European investment giants Amundi and Legal & General Investment Management (LGIM) vote against a far greater proportion of directors at “climate critical” firms than their US peers, according to new research.
The latest annual Climate in the Boardroom report by NGO Majority Action, published today, found that Amundi and LGIM voted against 18.3% and 17.1% of management-sponsored directors at S&P 500 companies in the oil & gas, utilities and financial services sectors, respectively.
By contrast, US heavyweights such as Vanguard, Wellington Management, Fidelity, BNY Mellon, JPMorgan Investment Management and T Rowe Price have each supported more than 98% of directors at the firms. S&P 500 constituent Exxon was not included in the figures because it was analysed separately, due to the successful activist campaign launched by Engine No.1 against the oil major’s board this year.
Fidelity was the only one among the 14 managers assessed to not vote against a single director at the S&P 500 firms in ‘climate critical’ sectors (not including Exxon) identified in the report. Those companies include the likes of Chevron, Duke Energy, ConocoPhillips and the world’s largest financier of fossil fuels, JP Morgan Chase & Co.
The asset manager told RI that it does not discuss specific proxy votes, but added that its “size and scale grant us superior levels of corporate access, and through our ongoing engagement with portfolio companies, we discuss a variety of matters that we consider material to our assessment of the long-term investment value of the company, including sustainability factors”.
A spokesperson for Vanguard told RI that each year it “engages with executives and directors from hundreds of companies in carbon intensive industries”.
“Where our research and engagement identify companies that are not moving in line with market regulation or taking the necessary action to mitigate climate risk, we will take action on behalf of Vanguard funds and in line with our published voting policies.”
The only US asset manager to buck the trend was fixed-income specialist PIMCO, which has six equities strategies covered by the analysis through which it opposed 24.7% of directors at the companies.
Majority Action’s co-Founder, Eli Kasargod-Staub and Director of Research, Jessie Giles, told RI that, compared to most US managers, European houses tend to have voting policies which “explicitly link voting policy to Paris Agreement-alignment and expect companies to take action on reducing GHG emissions, rather than simply enhancing climate risk disclosures”.
“They also make the link between climate plans and [corporate] strategy and director voting, rather than limiting their stance to simply supporting shareholder proposals,” the pair added.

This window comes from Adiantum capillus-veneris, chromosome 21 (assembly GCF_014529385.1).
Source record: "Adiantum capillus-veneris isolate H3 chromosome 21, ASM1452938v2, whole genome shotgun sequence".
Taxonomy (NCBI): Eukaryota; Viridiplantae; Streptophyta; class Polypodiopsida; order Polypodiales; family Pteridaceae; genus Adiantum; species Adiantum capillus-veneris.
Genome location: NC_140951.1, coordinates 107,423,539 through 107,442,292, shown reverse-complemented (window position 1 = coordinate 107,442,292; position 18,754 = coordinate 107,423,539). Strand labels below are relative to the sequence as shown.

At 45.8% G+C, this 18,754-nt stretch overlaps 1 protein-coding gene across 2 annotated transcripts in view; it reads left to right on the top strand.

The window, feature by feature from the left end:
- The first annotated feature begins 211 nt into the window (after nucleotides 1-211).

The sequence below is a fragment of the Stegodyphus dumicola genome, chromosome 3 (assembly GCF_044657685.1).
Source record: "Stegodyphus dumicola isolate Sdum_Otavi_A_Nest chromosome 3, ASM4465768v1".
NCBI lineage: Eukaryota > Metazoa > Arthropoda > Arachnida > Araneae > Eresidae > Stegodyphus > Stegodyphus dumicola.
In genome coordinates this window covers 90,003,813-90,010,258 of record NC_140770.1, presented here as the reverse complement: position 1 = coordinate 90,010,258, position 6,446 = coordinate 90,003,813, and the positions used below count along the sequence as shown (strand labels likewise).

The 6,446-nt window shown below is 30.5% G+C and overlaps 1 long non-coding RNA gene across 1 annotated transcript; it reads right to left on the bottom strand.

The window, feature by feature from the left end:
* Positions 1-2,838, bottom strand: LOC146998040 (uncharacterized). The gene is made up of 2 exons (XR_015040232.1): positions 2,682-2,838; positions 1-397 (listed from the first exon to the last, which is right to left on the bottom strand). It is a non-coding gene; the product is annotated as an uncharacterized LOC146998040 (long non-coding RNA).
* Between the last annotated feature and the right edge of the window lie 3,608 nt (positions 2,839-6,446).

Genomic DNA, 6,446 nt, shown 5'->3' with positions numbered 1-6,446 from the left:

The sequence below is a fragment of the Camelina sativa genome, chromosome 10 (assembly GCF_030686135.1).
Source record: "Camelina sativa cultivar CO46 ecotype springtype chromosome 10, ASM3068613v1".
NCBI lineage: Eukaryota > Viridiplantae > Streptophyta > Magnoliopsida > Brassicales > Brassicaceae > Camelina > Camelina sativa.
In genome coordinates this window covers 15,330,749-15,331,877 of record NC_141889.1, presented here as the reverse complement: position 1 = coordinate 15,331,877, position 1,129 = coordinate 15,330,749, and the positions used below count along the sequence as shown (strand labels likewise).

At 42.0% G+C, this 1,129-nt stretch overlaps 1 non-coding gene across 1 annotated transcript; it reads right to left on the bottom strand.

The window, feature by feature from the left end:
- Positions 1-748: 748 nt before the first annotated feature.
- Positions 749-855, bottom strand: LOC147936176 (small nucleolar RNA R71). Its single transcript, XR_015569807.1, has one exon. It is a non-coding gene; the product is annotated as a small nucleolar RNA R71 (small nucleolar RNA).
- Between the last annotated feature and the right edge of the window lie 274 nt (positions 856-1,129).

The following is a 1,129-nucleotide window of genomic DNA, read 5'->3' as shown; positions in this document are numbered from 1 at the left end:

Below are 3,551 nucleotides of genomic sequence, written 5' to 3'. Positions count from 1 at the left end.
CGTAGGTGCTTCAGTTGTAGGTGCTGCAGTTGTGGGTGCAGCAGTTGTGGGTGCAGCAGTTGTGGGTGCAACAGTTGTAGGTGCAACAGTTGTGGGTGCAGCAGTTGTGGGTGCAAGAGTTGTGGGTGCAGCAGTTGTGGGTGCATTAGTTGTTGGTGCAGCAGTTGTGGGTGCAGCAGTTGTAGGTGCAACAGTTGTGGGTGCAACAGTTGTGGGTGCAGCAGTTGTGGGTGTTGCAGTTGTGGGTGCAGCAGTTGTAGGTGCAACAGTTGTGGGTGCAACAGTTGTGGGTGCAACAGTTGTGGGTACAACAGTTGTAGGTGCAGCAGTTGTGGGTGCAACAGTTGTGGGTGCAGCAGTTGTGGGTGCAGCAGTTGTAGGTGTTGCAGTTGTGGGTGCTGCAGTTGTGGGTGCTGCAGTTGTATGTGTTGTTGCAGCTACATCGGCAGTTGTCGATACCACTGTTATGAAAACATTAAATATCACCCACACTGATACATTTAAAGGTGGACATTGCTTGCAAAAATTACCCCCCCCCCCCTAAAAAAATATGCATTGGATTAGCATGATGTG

Caroline Le Meaux, Head of ESG Research, Engagement and Voting Policy at Amundi told RI it had “strengthened action for issuers operating in sectors in which transition will be key for the alignment with the Paris Agreement, and that have been either lobbying in climate-sceptic associations or have not started to align their strategy with Paris-aligned objectives”. The move was part of a three-year ‘action plan’ released in 2018.
While US managers were more reticent about voting against directors, the report revealed that Wellington, Goldman Sachs Asset Management and BNY Mellon supported all four directors nominated by Engine No.1 during its climate campaign at Exxon earlier this year. This marks a stronger stance than many peers. In the end, only three of the candidates were selected by shareholders – Anders Runevad, former CEO of wind turbine manufacturer Vestas, was not elected.
Despite its votes on Exxon, BNY Mellon (including votes by subsidiary Newton Investment Management) voted against just 0.9% of directors at S&P 500 firms in the oil & gas, utilities and financial services sectors. Wellington opposed just 1.7% of directors at these firms and Goldman Sachs just 2.4%.
The world’s biggest asset manager, BlackRock was also assessed and found to have supported 96% of directors at the companies. This year, however, both BlackRock and Vanguard significantly improved their support for environmental-focused shareholder proposals, with the former supporting 54% of such proposals (versus 16% in 2020) and the latter 46% (versus 22% in 2020), according to Majority Action.
A spokesperson for BlackRock told RI that this year it had “broadened” the universe of companies for which it considered climate change to more than 1,000 holdings. He added that the fund has had “over 2,300 engagements on climate and we found that we needed to see more urgency on climate at 319 companies, which resulted in our voting against 255 directors”.
The data used in Majority Action’s report comes from Proxy Insight, the global provider of shareholder voting information.
T Rowe Price and BNY Mellon declined to comment on the report. Wellington and JP Morgan did not respond to a request for comment.